This is another cool, indepth article published on Gamasutra. Skip Cole wrote this one, with the full title of Modeling Opinion Flow in Humans Using Boids Algorithm & Social Network Analysis.
Do you like the idea that you, me, our friends and our communities can all be reduced to a numerical estimation of our opinions, and our likely behavior based on them? 😀 Yes, I am again getting at the point that games and simulations are not just games and simulations – that they can be useful tools for studying, analyzing and predicting the “real” world. Indeed, that I think we will hone and polish them into the best of all possible tools for doing those things.
Here’s his introduction, which lays out what he’s talking about. The other 7 and a half pages actually detail it and explain it. If you’re interested in algorithms, games or simply how society works, you’ll be interested in all of this.
Given the opinions and desires of a non-player character (actors), it is possible to devise a cost-benefit calculation to decide what they are likely to do. This is a common problem in Game AI and much good work has already been done on this. But this supposes a fixed set of opinions (beliefs) in the actors. We would like to allow the actors to evolve and change their opinions over time, just as real people do. We also want to replicate the fact that while the opinions people hold are often understandable, they are not always rational. In this paper we introduce a methodology to do just this.
Modeling opinion flow is a big topic. People’s opinions are understandably multi-faceted and complex. Here we are saying dash to this complexity and reducing the decisions on one particular issue (the topic at hand) to one simple number. At the end of the day in our game universe, one supports King John, supports King Richard, or doesn’t particularly support anyone. If the bulk of the population supports King John, then his troops will receive more resources – and that is an effect that can be felt by King Richard1.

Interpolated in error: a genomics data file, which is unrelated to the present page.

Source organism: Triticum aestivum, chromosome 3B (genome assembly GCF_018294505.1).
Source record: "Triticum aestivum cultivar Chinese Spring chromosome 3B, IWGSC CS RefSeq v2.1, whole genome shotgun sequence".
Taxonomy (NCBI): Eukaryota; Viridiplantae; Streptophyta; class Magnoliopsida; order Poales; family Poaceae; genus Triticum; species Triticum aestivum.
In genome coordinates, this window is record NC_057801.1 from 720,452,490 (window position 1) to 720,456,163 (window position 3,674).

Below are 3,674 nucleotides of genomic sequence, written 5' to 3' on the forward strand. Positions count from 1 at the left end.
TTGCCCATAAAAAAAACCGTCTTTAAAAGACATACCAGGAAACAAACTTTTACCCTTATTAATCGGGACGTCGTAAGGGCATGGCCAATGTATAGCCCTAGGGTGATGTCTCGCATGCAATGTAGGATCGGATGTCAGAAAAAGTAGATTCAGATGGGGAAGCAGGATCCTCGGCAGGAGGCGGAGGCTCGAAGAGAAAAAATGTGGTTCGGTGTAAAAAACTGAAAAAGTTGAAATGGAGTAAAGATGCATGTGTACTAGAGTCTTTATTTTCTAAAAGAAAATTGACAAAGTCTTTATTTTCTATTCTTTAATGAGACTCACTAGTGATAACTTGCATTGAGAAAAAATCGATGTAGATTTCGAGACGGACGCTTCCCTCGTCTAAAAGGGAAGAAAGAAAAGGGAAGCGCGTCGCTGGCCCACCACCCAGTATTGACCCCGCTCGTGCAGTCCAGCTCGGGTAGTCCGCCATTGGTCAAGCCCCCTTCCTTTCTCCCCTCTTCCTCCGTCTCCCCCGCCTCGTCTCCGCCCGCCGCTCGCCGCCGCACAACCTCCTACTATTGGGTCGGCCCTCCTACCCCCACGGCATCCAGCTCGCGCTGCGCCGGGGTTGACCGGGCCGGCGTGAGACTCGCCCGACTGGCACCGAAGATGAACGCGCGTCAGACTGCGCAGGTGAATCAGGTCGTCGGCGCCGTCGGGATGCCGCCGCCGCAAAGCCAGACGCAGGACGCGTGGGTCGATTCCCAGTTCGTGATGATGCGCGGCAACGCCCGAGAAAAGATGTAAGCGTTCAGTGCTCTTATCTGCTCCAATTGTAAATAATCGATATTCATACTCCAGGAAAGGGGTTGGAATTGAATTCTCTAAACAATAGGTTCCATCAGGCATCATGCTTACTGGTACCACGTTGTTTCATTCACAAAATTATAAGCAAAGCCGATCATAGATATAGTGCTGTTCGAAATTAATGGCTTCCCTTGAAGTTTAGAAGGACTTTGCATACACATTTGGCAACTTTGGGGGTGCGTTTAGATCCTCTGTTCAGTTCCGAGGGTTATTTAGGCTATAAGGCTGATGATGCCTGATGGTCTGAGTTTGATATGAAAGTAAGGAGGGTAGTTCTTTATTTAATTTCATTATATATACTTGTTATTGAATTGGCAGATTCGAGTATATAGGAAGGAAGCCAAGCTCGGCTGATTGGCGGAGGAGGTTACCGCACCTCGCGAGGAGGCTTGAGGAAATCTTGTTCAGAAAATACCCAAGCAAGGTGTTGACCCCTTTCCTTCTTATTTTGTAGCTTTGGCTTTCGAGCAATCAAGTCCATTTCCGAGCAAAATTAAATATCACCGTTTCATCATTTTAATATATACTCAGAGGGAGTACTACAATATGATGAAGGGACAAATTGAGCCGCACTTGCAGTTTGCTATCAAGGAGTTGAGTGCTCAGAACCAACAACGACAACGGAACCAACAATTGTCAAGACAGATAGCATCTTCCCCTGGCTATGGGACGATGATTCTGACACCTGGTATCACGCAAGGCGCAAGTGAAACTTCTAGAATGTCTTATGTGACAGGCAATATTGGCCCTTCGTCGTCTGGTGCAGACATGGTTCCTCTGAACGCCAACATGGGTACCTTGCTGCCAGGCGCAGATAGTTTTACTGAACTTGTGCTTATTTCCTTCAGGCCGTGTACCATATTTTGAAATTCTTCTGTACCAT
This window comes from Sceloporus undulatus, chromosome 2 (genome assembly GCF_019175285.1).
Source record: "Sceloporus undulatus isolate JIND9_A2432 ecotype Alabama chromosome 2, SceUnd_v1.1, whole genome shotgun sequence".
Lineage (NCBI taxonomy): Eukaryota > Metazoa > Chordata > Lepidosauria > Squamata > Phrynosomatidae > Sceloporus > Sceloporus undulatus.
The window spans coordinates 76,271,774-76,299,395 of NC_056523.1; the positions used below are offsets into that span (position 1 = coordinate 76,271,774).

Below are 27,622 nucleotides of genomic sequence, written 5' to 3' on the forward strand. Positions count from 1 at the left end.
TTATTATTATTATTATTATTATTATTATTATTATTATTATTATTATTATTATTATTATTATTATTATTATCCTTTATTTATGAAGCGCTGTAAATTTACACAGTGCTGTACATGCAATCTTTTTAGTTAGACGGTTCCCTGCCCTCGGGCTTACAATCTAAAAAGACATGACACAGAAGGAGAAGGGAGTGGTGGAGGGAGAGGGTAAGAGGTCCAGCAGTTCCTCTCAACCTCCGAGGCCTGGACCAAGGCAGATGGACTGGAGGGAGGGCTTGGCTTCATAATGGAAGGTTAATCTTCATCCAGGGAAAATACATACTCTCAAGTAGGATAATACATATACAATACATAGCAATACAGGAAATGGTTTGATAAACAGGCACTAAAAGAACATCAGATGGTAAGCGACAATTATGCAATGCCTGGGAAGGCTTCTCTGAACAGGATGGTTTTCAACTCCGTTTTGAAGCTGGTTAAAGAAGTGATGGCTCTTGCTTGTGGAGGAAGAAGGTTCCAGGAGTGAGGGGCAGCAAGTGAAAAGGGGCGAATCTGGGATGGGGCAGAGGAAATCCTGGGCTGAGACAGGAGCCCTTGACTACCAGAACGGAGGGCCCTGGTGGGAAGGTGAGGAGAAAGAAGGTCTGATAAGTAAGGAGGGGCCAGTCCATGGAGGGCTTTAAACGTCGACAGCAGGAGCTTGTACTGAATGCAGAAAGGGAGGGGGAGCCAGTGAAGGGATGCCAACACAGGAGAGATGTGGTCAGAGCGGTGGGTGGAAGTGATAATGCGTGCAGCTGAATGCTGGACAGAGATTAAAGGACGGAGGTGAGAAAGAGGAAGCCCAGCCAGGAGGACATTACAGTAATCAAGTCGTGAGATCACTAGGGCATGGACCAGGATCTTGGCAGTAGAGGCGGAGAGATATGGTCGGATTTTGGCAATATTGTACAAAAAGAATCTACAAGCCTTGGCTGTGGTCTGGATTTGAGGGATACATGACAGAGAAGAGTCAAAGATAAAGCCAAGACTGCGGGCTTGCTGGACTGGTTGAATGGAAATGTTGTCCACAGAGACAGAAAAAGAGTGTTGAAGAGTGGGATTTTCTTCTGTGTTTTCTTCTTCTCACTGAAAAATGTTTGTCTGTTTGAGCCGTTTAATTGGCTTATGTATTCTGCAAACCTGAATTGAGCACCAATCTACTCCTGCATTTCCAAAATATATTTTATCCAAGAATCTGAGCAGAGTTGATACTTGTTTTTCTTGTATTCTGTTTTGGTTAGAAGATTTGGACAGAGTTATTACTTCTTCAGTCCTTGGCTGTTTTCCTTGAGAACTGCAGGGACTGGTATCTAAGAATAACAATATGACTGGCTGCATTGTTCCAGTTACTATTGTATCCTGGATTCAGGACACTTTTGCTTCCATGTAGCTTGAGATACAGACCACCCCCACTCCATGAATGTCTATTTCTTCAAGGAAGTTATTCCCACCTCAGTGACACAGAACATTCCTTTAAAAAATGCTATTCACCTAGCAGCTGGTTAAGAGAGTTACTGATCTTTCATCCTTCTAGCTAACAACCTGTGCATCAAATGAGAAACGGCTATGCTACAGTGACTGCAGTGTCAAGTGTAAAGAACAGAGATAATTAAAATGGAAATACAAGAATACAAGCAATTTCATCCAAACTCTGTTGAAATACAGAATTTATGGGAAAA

To perform our calculation, we are borrowing concepts from the Boids algorithm and from Social Network Analysis. This technique makes possible new types of conflict, such as a Public Relations battle, and can make concrete the ‘battle for hearts and minds.’
People’s opinions are influenced by events, but also by what they perceive to be the opinions of the people around them — people tend to believe what the people around them believe. The central analogy of this paper is that just as birds, fish, and other animals move their bodies in groups, humans move their opinions in groups2. Animals flock with their bodies. People flock in their opinions.
This technique can be applied to large populations or small populations. A large population example could be an entire population of a country and their support of a particular armed militia group. (If the player can reduce public support for the militia, its resources will decrease.) A small population example could be the actors around a key decision maker. (If the player can locate and change the opinions of the people around the decision maker, it will be possible to influence the decision maker.) Both examples will be explored here.
From a sidebar, here’s the bird example of Boid’s algorithm as it relates to the real world:
A bird that strays from the flock
will change its course to move
back toward the flock, even as the
flock may begin to veer toward it.
Most people feel uncomfortable if
their thinking is too far unaligned
from that of the group, and will try
(either by trying to change the
group or their own thinking) to
minimize that distance.